Notes from the second All Candidates meeting

The Community Association of Oak Bay and the North Henderson Resi9dents Association jointly hosted the second and final all candidates meeting here in Oak Bay. Again, I took notes but I know I missed a few questions:

  • Oak bay lodge
  • Bowker creek
  • 4 story limit
  • Amalgamation
  • Oak Bay lodge delay
  • Source of campaign funds, specifically developers
  • Secondary suites
  • Communication
  • Secondary suites committee
  • Role of council
  • Coordination of municipalities
  • Oak Bay lodge parking
  • Deer


All You Need to Know About Stormwater Runoff

Bike lane with bioswale on Shelbourne
Bike lane with bioswale on Shelbourne

Courtesy of Sightline Daily, which is from the similarly-named Sightline Institute out of Seattle, everything you need to know about stormwater:

An overflow of 15 million gallons of sewage and stormwater fouls the shoreline of picturesque Port Angeles, putting the waterfront off limits to the residents and visitors of the Olympic Peninsula town due to health concerns.

Portlanders are socked with some of the nation’s highest water utility rates in order to pay for the city’s $1.4 billion “Big Pipe” projects.

Northwest scientists document coho salmon dying in urban streams with their bellies full of eggs, perishing before they can spawn.

The culprit in each of these stories is the most mundane of villains: the rain. As rainwater streams off roofs and over roadways and landscaped yards, it mixes a massive toxic cocktail. It scoops up oil, grease, antifreeze, and heavy metals from cars; pesticides that poison aquatic insects and fish; fertilizers that stoke algal blooms; and bacteria from pet and farm-animal waste. A heavy rainfall delivers this potent shot of pollutants straight into streams, lakes, and bays—threatening everything from tiny herring to the region’s beloved orcas to our families’ health.

Given we are still stalled on the Uplands sewage separation, let alone any sort of treatment of our stormwater, I think fixing this problem is a long time coming. That being said, the CRD has been pretty successful with their source control projects and have some good information about bioswales, both designed to prevent all those pollutants mentioned above from getting into the storm drains in the first place.

FCM Sustainable Conference mini-update

I have been having a great deal of fun attending the Federation of Canadian Municipalities’ Sustainable Communities Conference this week, talking with all sorts of people from Nunavut to Newfoundland.

  • Registering people, despite being a largely dull job, was actually fairly interesting, because you get little 30-sec bios of where they are from, something that happening there, etc.
  • A great highlight was a bike tour of various rain gardens and low-impact developments — including the CRD Building and the Atrium — with the Fraser Basin Council‘s Angela Evans and the CRD along with 11 people from across Canada all at various skill levels with bicycling. It was interesting see some of our infrastructure from a new cyclist’s eyes, especially the abysmal Johnson St. Bridge (it just can’t go fast enough) and just how good some of it is, including the superlative Galloping Goose (although they tended to right two abreast, not realizing that this wasn’t just a recreational cycling path).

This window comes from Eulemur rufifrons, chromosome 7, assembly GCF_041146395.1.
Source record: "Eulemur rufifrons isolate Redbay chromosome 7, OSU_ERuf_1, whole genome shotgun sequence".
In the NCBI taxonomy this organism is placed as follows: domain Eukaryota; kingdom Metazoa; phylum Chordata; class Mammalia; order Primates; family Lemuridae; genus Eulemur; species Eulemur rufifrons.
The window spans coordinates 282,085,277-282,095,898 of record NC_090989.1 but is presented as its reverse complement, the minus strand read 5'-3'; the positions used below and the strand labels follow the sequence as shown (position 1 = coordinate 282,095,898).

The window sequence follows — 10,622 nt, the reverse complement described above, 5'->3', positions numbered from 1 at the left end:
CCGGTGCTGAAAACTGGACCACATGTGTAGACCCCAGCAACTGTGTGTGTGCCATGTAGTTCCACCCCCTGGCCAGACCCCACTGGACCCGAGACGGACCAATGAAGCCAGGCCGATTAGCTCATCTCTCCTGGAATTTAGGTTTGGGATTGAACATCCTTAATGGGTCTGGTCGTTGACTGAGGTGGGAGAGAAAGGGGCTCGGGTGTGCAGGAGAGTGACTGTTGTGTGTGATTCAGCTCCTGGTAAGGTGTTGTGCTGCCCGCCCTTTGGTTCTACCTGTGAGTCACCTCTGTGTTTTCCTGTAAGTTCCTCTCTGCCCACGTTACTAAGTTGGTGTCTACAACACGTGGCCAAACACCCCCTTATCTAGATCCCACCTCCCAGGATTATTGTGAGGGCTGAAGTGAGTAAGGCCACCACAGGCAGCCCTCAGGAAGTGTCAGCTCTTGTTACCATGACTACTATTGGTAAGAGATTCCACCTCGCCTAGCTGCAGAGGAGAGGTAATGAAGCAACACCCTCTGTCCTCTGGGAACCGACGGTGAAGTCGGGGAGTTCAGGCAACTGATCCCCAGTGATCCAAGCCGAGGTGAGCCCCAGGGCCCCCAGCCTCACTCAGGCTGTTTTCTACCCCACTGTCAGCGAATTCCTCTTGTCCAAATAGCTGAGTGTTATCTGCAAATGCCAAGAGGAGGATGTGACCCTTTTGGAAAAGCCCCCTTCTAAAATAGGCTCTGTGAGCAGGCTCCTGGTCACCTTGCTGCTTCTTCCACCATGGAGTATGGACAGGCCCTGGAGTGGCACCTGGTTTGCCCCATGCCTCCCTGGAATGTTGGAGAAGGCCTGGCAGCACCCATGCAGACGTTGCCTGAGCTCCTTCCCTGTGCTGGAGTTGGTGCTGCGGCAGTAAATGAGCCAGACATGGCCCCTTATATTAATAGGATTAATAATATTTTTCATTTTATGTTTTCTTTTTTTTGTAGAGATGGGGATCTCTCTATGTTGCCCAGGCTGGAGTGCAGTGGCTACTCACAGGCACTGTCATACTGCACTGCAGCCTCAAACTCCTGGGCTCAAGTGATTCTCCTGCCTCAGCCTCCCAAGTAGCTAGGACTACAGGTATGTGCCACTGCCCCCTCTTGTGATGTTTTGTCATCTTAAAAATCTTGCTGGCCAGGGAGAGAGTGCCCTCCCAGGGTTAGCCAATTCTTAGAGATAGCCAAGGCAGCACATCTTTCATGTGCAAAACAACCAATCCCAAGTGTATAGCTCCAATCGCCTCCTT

• Talking funding of active transportation with the FCM’s Green Municipal Fund people, Transport Canada, and Infrastructure Canada.
  • Listening to CropLife Canada spin that they are not an evil GMO-pushing multinational-front that hates pesticide bans. Honest! They just want “science-based” decision-making. Preferably at the federal level where they can buy the votes to prevent pesticide/herbicide bans like Oak Bay’s from ever seeing the light of day.

I am off today to see more, if the 12-hour days don’t get me first.

Rethinking the Shelbourne Corridor

Shelbourne Corridor Map. Credit: Municipality of Saanich

Saanich has recently launched a project to rethink the Shelbourne corridor, or at least the section from the Victoria border to Feltham Rd. in Gordon Head. The project is partial update to the venerable Shelbourne Local Area Plan, last changed in 1997. To kick off the whole thing off, Saanich held an open house to ask for people’s opinions on what they think should be done. I managed to make the last hour of the open house and collected a few notes.

Clearly evident was that Saanich is still very much in the information gathering phase. Of the nearly two dozen large boards spread around the room that showed everything from traffic volumes to population densities and average ages to zoning, only one of them had a recommendation on it. That was the proposed Bowker Creek Greenway project, which confusingly does not follow the path of the now-culverted Bowker Creek beside Shelbourne. Not surprising, this was the board that attracted the most interest and more comments. All of the rest of the boards were about the current state of the corridor today, to help people with context for their suggestions.

To hep run the event, Saanich had invited members of the two community associations that overlap the study area, Mount Tolmie and Camosun. They had also generously given space to a number of community groups including the Bowker Creek Initiative, who have just launched their draft 100-year vision which partially overlaps with the Shelbourne corridor, and the Shelbourne Memorial Tree Project, who seek to remind people that Shelbourne was planted with trees in 1921 as a memorial to the lost soldiers of the First World War, designed to deliberately invoke memories of France’s leafy avenues. Also in in attendance was UVic’s Office of Community Based Research, who have been working with Green Map project around Victoria. OCBR’s Maeve Lyndon, who came to talk to Oak Bay Rotary about the CBR and the Green Map, Theresa, and Ken Josephson, who recently worked on the Oak Bay Green Map, due for launch tomorrow evening were all in attendance.